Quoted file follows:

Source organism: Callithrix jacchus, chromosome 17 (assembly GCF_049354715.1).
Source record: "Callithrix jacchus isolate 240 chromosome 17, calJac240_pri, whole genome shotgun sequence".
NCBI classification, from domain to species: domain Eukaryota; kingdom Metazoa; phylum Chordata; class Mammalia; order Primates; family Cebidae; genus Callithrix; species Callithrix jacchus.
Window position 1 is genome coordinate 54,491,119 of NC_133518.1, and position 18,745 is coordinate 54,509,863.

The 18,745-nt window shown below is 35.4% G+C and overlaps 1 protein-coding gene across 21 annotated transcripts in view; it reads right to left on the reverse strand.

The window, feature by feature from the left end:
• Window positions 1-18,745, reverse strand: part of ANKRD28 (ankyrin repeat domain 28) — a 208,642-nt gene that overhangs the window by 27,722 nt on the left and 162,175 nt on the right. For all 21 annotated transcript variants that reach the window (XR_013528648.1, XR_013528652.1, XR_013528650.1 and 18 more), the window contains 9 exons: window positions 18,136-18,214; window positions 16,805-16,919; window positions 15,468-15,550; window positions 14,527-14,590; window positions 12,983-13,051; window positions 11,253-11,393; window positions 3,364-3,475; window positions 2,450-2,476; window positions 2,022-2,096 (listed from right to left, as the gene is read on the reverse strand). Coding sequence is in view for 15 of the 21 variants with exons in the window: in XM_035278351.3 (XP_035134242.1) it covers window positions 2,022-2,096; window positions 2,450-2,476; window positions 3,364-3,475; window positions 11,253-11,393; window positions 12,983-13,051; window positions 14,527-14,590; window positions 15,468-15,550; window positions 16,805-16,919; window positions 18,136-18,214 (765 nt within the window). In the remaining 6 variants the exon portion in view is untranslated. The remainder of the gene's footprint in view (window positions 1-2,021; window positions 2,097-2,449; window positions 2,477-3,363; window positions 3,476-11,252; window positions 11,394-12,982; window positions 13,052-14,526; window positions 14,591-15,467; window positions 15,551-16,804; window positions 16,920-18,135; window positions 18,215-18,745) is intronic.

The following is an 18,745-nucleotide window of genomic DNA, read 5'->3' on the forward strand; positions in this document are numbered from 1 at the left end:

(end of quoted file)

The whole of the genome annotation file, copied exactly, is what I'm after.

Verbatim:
Source organism: Callithrix jacchus, chromosome 17 (assembly GCF_049354715.1).
Source record: "Callithrix jacchus isolate 240 chromosome 17, calJac240_pri, whole genome shotgun sequence".
NCBI classification, from domain to species: domain Eukaryota; kingdom Metazoa; phylum Chordata; class Mammalia; order Primates; family Cebidae; genus Callithrix; species Callithrix jacchus.
Window position 1 is genome coordinate 54,491,119 of NC_133518.1, and position 18,745 is coordinate 54,509,863.

The 18,745-nt window shown below is 35.4% G+C and overlaps 1 protein-coding gene across 21 annotated transcripts in view; it reads right to left on the reverse strand.

The window, feature by feature from the left end:
• Window positions 1-18,745, reverse strand: part of ANKRD28 (ankyrin repeat domain 28) — a 208,642-nt gene that overhangs the window by 27,722 nt on the left and 162,175 nt on the right. For all 21 annotated transcript variants that reach the window (XR_013528648.1, XR_013528652.1, XR_013528650.1 and 18 more), the window contains 9 exons: window positions 18,136-18,214; window positions 16,805-16,919; window positions 15,468-15,550; window positions 14,527-14,590; window positions 12,983-13,051; window positions 11,253-11,393; window positions 3,364-3,475; window positions 2,450-2,476; window positions 2,022-2,096 (listed from right to left, as the gene is read on the reverse strand). Coding sequence is in view for 15 of the 21 variants with exons in the window: in XM_035278351.3 (XP_035134242.1) it covers window positions 2,022-2,096; window positions 2,450-2,476; window positions 3,364-3,475; window positions 11,253-11,393; window positions 12,983-13,051; window positions 14,527-14,590; window positions 15,468-15,550; window positions 16,805-16,919; window positions 18,136-18,214 (765 nt within the window). In the remaining 6 variants the exon portion in view is untranslated. The remainder of the gene's footprint in view (window positions 1-2,021; window positions 2,097-2,449; window positions 2,477-3,363; window positions 3,476-11,252; window positions 11,394-12,982; window positions 13,052-14,526; window positions 14,591-15,467; window positions 15,551-16,804; window positions 16,920-18,135; window positions 18,215-18,745) is intronic.

The following is an 18,745-nucleotide window of genomic DNA, read 5'->3' on the forward strand; positions in this document are numbered from 1 at the left end: